Originally published in: Turtle Soup (Vol. 1) #1
Publication date: September, 1987
Art and Story: John Dowling
“Teenage Mutant Ninja Turtles”
Down in the sewer lair, Raphael callously bursts through a portrait his brothers are painting. As they yell at him, he says that he’s off for Hollywood to become a big star. Catching a ride on the bumper of a car, he arrives at JFK and snakes aboard an airplane via the landing gear.
A week later, the Turtles lament Raph’s absence during a poker game. Raph, meanwhile, is living it up on the beaches of Hollywood, surrounded by several naïve blondes. He tells them that he is a Testudon alien that has come to Earth to save humanity from the Prodigian shape-changers. In fact, he’s making a movie about it right now in order to warn the world of the alien threat! Raph’s agent, Monty, then swings by and picks him up for a ride to the studio. Monty shows Raph a piece of concept art for the Prodigian villains (shapely alien women) which the art department created to his precise specifications. As Monty and Raph drive off, the two blondes transform into Prodigian alien women. They are disturbed that a Testudon is on Earth and even more disturbed that he suspects their invasion. They decide to accelerate their plans.
During the ride, Raph recalls how when he first arrived in Hollywood, he couldn’t get a job because mutants were passé. He then saw a photo of an anthropomorphic turtle in a newspaper, labeled an “alien”, and decided to use that as a basis for his invasion cover (which landed him a gig with Monty).
Monty and Raph arrive at the studio and find a horde of Prodigians battling a horde of Testudons on the set. Monty tells Raph that the invasion has begun before they could make their movie, while Raph is just shocked that his whole phony story was true. Raph pulls Monty from the path of a Prodigian laser tank and both pile into Monty’s car. Raph drives the car full-speed into the tank, exploding both vehicles (and killing Monty). Still on fire, Raph battles the remaining Prodigians and takes them all down.
The fight over and the Prodigians captured, the Captain of the Testudons thanks Raphael and escorts him back to their spaceship. The Captain explains that the Testudons and the Prodigians have been waging war for all of recorded history. The Prodigians were exiled to Earth in the form of a penal colony, but when the Testudon’s registered anthropomorphic terrapin life similar to their own on the planet, they came back to remove the Prodigians before they could take over. Raph asks how he could have known the whole story when he pitched his script to Monty and the Captain says some bullshit about residual psychic energy, I dunno.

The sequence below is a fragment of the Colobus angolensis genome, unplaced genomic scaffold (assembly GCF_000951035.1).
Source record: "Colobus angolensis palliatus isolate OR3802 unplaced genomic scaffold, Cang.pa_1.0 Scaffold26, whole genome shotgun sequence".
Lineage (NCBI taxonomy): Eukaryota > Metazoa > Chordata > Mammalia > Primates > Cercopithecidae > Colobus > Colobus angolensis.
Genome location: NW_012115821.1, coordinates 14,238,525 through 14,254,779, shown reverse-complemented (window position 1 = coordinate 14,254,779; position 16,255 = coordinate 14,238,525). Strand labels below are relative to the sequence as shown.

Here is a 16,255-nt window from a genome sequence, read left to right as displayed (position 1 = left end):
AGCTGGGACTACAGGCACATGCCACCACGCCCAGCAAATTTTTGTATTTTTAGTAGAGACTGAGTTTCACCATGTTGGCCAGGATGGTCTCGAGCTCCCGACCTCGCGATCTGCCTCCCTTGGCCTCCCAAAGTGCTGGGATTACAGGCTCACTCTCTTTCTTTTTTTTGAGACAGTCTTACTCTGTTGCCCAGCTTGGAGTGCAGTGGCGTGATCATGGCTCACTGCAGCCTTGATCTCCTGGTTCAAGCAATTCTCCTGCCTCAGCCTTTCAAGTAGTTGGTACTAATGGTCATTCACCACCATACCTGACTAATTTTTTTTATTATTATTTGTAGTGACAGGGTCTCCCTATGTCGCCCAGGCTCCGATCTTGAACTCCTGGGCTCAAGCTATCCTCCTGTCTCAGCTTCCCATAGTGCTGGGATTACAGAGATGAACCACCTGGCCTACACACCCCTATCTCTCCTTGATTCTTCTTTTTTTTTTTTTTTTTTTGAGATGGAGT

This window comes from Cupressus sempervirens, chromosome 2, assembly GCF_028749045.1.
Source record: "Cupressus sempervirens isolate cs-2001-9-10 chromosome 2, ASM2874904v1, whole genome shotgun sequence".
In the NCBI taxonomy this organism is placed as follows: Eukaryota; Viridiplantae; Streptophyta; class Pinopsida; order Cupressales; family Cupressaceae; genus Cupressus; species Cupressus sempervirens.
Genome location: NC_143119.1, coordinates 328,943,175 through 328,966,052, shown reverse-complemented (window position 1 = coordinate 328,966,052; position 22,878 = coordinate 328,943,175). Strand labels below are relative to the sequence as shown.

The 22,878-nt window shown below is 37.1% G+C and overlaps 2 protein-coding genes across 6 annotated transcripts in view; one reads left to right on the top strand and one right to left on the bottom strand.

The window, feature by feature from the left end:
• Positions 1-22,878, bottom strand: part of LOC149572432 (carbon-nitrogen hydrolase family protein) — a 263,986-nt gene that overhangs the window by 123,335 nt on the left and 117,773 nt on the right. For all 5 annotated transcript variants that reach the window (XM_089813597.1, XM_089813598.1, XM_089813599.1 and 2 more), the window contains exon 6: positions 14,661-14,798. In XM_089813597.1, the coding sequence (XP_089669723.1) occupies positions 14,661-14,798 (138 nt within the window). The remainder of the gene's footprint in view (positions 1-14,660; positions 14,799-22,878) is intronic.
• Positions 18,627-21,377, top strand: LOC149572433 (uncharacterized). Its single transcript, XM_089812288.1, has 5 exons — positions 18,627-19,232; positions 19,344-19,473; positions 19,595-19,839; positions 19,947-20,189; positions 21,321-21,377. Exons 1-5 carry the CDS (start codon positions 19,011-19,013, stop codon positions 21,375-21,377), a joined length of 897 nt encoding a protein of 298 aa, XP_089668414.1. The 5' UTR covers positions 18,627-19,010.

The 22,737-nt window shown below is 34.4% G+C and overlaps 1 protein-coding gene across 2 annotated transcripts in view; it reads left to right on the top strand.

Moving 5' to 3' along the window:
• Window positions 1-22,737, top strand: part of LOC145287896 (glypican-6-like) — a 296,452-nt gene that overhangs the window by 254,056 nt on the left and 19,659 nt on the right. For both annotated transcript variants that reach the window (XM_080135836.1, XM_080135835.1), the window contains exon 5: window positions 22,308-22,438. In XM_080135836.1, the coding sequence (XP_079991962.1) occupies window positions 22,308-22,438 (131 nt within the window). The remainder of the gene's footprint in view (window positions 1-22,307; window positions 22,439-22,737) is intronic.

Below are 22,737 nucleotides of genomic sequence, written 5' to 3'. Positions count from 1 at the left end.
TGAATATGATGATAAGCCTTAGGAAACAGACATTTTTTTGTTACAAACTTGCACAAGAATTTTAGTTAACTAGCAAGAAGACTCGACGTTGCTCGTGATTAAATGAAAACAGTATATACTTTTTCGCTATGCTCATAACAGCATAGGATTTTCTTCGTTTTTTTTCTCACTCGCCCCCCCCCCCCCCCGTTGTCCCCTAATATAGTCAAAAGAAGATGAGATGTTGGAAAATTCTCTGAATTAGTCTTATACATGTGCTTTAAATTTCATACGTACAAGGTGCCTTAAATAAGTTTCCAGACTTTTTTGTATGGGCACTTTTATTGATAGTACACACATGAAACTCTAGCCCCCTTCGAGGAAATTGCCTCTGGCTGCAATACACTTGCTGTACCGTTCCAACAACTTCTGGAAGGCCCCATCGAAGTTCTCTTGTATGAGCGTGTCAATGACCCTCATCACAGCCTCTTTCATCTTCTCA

Suddenly, the producer starts shaking his fist at the spaceship, demanding reimbursement for the damage done to his studio. The Testudons then flee and drop Raph off in New York on their way home. They invite Raph to come live with them on their homeworld, but Raph declines.
*To my knowledge, this story has never been reprinted.
The first volume of Turtle Soup was sort of a springboard for many amateur indie comics creators looking to put something eye-catching on their resume’. I should stress the word “amateur” because man, some of these guys wouldn’t be able to hack it on DeviantArt, these days.
John Dowling’s cleverly titled “Teenage Mutant Ninja Turtles” would be one of those stories; a rather homely nine pages of meandering plot and something that may or may not qualify as humor. I honestly can’t tell if Dowling was making a concerted attempt at being funny or not, as all the pieces necessary for a comedy are all present but there’s no visible effort made to assemble them.
As a gag short, Dowling’s comic might have been, I dunno, amusing (I’m hesitant to insist it would have been a genuine rib-tickler), but every aspect of the tale is delivered so deadpan and matter-of-factly that it seems like it wants to be a “serious” adventure, too. The idea that Raph would make up a story about being an alien then find out that said story was true might've made for some zany antics, yet Dowling strains himself to provide an answer for everything during the epilogue (even how Raph came up with the idea). This only serves to drain the silliness from the whole thing like a guy who ruins a joke by explaining it to you. Hence my confusion as to whether this was even meant to be “funny” or not.
The only part that made me laugh was when Raph saved Monty from the laser tank, tells him to get in the car, then drives the car into the tank, killing Monty instantly and making his whole rescue pointless. Then Raph says, “That was stupid. Now Monty is dead and I never was fireproof!” Come to think of it, perhaps Dowling was writing comedy on a dimension I’m simply not equipped to comprehend.
The pencils are pretty dire and the inking only serves to make the outlines look worse. Raph’s montage where he battles the Prodigians looks like something you’d see in a teenager’s notebook. The hand-lettering might be the worst offender of the whole ordeal, as there’s little consistency to the style, the flow of the bubbles jumble up the order of the conversations, the sentences are constantly slanted or just poorly leveled and words scrunch and stretch in order to save or take up space in the panel.
I mean, if this had been some kid's fan comic that he Xeroxed and passed around his high school, it would be really impressive. But it wasn’t.
Grade: M (as in, “Michael Bay apparently read this story and only this story when conceiving of his TMNT movie for Platinum Dunes”.)